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  1. #1
    SitePoint Enthusiast Remy's Avatar
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    Question How to change a object dynamicly

    The problem that I have is that I have a terminal (that belongs to a merchant) but the terminal can change to a different kind of terminal.

    The base of the terminal is always the same (its the same hardware and software), but typeB can have different or added functions (or has methods that are implented differently) as typeA.

    I thought of to ways to build the classes for a terminal-object. Just create a abstract terminal-class and extend this with the needed subclasses\types of terminals. The other solution I came up with is a simplefied decorator-pattern, like this:
    PHP Code:
    // "Base Terminalclass (partly abstract)"
      
    class TerminalBase
      
    {
          
    // Methods
          
    function TerminalBase($terminalId) {..some code...}
          function 
    deleteProduct($productId) {..some code...}
          function 
    getType() {...};
          function 
    setType($type) {...};
          function 
    addProduct($productId)
          {
              die(
    'Method <b>addProduct</b> is not implemented.');
          }
      }
      
      
    // "abstract Decorator for Terminal"
      
    class Decorator extends TerminalBase
      
    {
          var 
    $terminal;
      
          function 
    Decorator(&$Terminal)
          {
              
    $this->terminal =& $Terminal;
          }
          
          function 
    addProduct($productId)
          {
              
    $this->terminal->addProduct($productId);
          }
          
          function 
    deleteProduct($productId)
          {
              
    $this->terminal->deleteProduct($productId)
          }
      
          function 
    getType()
          {
              
    $this->terminal->getType();
          }
          
          function 
    setType($type)
          {
              
    $this->terminal->setType($type);
          }
      }
      
      
    // "ConcreteDecoratorA"
      
    class TerminalTypeA extends Decorator
      
    {
          function 
    TerminalTypeA(&$Terminal)
          {
              
    parent::Decorator($Terminal);
          }
      
          function 
    addProduct($productId)
          {
              
    //...some override code...
          
    }
      }
      
      
    // "ConcreteDecoratorB"
      
    class TerminalTypeB extends Decorator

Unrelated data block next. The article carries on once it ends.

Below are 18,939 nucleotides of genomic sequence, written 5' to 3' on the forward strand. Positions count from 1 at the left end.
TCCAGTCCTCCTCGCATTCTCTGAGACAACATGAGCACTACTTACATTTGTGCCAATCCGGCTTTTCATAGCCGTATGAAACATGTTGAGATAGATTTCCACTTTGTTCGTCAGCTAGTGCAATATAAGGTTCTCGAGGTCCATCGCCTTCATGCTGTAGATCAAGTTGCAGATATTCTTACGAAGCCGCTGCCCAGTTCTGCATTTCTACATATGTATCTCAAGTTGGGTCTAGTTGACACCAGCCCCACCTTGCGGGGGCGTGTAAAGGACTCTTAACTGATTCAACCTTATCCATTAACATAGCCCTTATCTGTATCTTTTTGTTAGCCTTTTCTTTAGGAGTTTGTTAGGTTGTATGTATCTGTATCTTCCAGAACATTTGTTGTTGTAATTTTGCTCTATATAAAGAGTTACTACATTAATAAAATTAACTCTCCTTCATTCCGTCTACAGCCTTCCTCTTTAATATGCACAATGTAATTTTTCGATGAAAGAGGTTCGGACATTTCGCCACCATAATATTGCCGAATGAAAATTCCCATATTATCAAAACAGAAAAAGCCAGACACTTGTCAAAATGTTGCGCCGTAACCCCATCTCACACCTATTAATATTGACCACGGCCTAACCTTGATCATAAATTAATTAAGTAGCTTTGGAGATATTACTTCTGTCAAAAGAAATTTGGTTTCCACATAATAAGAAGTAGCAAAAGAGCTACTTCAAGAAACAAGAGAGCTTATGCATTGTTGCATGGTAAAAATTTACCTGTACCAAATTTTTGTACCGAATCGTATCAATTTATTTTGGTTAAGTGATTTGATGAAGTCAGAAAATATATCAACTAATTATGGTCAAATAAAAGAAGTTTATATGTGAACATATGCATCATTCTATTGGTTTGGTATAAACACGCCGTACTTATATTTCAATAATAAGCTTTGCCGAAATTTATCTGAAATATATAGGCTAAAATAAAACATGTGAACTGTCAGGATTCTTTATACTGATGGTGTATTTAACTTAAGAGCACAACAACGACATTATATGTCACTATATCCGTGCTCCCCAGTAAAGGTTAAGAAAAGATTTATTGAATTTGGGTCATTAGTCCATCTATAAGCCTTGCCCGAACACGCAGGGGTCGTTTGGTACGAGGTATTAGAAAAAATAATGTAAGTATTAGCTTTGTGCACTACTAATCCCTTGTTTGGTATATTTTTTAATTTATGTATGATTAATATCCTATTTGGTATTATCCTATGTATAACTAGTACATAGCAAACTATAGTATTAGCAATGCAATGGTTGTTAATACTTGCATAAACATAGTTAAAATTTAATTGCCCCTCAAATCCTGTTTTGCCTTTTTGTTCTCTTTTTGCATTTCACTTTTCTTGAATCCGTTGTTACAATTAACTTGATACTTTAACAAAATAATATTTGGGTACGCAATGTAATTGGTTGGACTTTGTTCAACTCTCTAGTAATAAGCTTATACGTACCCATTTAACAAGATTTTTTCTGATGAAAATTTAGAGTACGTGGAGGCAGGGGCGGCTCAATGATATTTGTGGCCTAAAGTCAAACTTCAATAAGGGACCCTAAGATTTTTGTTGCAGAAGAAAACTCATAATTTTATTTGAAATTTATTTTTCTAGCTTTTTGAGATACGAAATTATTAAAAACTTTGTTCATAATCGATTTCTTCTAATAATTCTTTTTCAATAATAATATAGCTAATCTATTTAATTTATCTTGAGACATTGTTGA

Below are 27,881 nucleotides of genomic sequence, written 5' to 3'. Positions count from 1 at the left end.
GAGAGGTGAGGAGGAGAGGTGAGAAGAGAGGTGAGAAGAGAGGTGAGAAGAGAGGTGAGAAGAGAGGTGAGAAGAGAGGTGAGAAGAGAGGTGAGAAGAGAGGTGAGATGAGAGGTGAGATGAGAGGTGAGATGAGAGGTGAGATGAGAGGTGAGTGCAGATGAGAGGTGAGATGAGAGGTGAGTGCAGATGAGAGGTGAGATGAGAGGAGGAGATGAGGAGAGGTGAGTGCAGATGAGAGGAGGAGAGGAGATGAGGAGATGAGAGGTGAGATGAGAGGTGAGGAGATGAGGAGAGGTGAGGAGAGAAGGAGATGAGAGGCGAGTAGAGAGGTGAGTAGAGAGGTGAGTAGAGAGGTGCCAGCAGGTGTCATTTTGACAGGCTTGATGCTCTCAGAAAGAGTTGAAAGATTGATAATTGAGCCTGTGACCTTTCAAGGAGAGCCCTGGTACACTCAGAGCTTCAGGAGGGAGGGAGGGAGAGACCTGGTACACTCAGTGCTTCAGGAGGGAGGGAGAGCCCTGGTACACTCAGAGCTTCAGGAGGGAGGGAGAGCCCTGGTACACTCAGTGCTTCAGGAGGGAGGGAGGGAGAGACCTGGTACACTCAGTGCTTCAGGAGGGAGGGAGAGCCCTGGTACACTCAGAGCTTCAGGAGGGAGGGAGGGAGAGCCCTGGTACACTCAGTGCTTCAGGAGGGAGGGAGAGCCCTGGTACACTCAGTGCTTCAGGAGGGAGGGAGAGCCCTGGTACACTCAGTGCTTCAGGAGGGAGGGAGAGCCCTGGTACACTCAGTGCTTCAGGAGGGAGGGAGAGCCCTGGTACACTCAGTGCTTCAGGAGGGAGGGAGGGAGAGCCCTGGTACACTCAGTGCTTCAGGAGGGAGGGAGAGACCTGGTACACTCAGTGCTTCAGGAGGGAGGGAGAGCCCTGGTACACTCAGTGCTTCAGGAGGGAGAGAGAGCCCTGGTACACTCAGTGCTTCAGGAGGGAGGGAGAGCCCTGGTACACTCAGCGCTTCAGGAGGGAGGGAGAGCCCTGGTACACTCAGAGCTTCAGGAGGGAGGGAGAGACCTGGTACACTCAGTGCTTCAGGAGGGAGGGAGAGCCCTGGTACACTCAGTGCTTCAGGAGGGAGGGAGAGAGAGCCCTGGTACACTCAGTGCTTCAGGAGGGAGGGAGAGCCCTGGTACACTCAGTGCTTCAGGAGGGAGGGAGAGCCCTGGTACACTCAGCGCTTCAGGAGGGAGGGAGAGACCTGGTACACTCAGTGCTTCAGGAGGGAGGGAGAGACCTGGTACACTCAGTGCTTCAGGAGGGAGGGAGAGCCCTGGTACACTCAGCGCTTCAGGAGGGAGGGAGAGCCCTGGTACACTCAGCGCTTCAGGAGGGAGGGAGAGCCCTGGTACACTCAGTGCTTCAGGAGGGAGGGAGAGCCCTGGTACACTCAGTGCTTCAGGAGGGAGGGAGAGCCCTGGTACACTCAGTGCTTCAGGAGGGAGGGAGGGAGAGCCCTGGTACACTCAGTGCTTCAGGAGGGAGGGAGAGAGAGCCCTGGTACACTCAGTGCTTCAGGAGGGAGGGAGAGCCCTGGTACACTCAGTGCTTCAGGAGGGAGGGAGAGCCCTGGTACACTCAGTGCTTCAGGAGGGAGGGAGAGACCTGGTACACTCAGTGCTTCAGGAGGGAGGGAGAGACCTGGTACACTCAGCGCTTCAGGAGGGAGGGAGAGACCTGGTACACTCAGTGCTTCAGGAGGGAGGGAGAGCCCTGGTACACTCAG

{
          function 
    TerminalTypeB(&$Terminal)
          {
              
    parent::Decorator($Terminal);
          }
      
          function 
    addProduct($productId)
          {
              
    //...some override code...
          
    }
          
          function 
    newMethod() {..some code...}
      } 
    What do you think is better? The default abstract-extends one or the simplefied (if thats alowed ) decorator-pattern? Or are there other ways to do it?

    But this is not my real problem, The problem is how do I change it... What I am looking for is a API like this:
    PHP Code:
    $terminal = new Terminal(122); //type is A
      
    $terminal->doSomething(); //do something on a typeA terminal
      
    $terminal->setType('TypeB'); // change to typeB
      
    $terminal->doSomething(); // do something on a typeB terminal 
    So the object changes the class its based on...

    The only thing I can think of is to let another object to change the terminaltype, for example in a merchant-class:
    PHP Code:
    class Merchant
      
    {
          function &
    getTerminal($terminalId)
          {
              
    $terminal =& new TerminalBase($terminalId);
              switch (
    $terminal->getType())
              {
                  case 
    'TypeA':
                     return new 
    TerminalTypeA($terminal);
                      break;
                  case 
    'TypeB':
                     return new 
    TerminalTypeA($terminal);
                      break;
                }
          }
          function &
    changeTerminalType(&$terminal$type)
          {
              switch (
    $type)
              {
                  case 
    'TypeA':